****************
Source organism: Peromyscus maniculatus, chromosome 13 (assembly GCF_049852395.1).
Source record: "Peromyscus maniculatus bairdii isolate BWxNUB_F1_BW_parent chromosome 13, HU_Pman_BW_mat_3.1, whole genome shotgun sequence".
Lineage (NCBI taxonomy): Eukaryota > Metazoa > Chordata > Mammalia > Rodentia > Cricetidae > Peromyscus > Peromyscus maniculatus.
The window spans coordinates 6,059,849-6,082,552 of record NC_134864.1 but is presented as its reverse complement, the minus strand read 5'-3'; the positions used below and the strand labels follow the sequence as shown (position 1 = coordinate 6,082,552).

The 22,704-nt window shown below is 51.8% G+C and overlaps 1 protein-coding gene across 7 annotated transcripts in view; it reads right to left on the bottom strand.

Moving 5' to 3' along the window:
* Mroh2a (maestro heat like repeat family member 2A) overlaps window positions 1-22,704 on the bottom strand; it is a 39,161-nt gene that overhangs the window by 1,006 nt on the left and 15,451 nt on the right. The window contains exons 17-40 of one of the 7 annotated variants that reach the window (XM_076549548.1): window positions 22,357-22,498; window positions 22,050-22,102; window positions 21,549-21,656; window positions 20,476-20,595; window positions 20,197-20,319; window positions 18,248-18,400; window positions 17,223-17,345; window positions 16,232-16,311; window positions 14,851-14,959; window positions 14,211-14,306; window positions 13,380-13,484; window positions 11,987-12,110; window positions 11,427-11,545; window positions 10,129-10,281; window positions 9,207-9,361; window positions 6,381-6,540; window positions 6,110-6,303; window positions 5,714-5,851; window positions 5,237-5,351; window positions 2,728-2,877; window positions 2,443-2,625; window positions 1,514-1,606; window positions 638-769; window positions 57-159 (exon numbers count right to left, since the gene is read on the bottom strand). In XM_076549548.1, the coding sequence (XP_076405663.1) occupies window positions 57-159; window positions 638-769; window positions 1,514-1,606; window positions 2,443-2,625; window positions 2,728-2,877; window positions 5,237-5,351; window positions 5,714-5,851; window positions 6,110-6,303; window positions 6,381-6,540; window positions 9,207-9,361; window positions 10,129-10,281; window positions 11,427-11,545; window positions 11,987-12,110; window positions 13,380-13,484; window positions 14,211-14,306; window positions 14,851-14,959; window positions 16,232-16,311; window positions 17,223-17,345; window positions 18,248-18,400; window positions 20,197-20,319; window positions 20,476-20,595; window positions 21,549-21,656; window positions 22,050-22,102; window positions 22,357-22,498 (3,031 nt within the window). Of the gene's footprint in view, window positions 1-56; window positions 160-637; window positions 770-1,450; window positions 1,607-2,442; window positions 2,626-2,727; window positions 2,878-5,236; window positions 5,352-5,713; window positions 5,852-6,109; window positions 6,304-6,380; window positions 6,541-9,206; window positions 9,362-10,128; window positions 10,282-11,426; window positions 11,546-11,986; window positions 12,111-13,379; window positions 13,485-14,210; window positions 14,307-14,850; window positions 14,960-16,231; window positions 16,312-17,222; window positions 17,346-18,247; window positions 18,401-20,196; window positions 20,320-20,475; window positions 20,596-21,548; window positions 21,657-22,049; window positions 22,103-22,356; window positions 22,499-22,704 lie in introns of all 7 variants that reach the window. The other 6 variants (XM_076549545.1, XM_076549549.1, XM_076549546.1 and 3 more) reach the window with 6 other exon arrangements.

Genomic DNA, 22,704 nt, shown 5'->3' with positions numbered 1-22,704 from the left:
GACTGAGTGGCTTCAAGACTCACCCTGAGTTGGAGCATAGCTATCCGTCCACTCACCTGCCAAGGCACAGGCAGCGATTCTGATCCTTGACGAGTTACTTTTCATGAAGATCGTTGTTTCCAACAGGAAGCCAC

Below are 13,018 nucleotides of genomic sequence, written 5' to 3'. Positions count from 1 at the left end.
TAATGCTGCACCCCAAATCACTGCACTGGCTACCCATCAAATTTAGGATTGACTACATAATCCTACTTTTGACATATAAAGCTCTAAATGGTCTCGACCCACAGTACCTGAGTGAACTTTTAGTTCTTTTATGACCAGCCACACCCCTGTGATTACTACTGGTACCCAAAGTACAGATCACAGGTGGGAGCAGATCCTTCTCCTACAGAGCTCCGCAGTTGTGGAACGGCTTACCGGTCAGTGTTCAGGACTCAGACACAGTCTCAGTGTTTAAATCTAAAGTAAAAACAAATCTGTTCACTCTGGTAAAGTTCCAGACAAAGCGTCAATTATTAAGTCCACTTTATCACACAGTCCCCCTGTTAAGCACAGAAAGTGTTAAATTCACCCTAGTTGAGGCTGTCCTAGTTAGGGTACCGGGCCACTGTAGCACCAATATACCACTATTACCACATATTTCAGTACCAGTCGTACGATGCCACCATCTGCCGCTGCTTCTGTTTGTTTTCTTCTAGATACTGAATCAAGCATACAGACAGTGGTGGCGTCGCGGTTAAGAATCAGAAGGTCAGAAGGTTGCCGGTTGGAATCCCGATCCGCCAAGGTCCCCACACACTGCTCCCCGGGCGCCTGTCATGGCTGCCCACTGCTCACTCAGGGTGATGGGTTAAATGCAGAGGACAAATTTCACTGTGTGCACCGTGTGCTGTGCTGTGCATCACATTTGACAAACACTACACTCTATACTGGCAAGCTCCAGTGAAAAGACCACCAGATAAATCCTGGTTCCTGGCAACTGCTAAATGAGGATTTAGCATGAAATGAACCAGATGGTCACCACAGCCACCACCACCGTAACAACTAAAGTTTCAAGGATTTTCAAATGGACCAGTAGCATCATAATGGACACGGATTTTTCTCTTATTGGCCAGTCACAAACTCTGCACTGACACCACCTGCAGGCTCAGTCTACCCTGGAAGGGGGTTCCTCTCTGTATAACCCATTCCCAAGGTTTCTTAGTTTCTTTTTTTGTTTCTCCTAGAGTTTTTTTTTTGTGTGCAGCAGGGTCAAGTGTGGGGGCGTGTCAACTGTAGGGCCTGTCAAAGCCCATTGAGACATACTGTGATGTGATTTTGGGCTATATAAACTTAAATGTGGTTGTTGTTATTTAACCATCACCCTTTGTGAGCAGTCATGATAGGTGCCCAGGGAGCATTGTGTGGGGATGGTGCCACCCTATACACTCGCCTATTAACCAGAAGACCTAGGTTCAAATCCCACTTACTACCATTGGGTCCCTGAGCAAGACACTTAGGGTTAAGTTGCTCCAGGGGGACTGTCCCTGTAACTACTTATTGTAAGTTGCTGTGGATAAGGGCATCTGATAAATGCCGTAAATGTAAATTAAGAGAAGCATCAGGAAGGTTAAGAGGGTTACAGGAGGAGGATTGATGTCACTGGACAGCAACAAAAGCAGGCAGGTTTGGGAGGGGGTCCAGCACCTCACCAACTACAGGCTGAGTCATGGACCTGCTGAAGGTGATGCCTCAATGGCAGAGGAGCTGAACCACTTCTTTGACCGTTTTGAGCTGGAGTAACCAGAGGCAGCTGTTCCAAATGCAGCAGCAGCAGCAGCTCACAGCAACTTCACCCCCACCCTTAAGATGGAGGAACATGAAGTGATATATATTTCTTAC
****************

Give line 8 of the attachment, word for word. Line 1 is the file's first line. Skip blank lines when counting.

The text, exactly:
Genomic DNA, 22,704 nt, shown 5'->3' with positions numbered 1-22,704 from the left: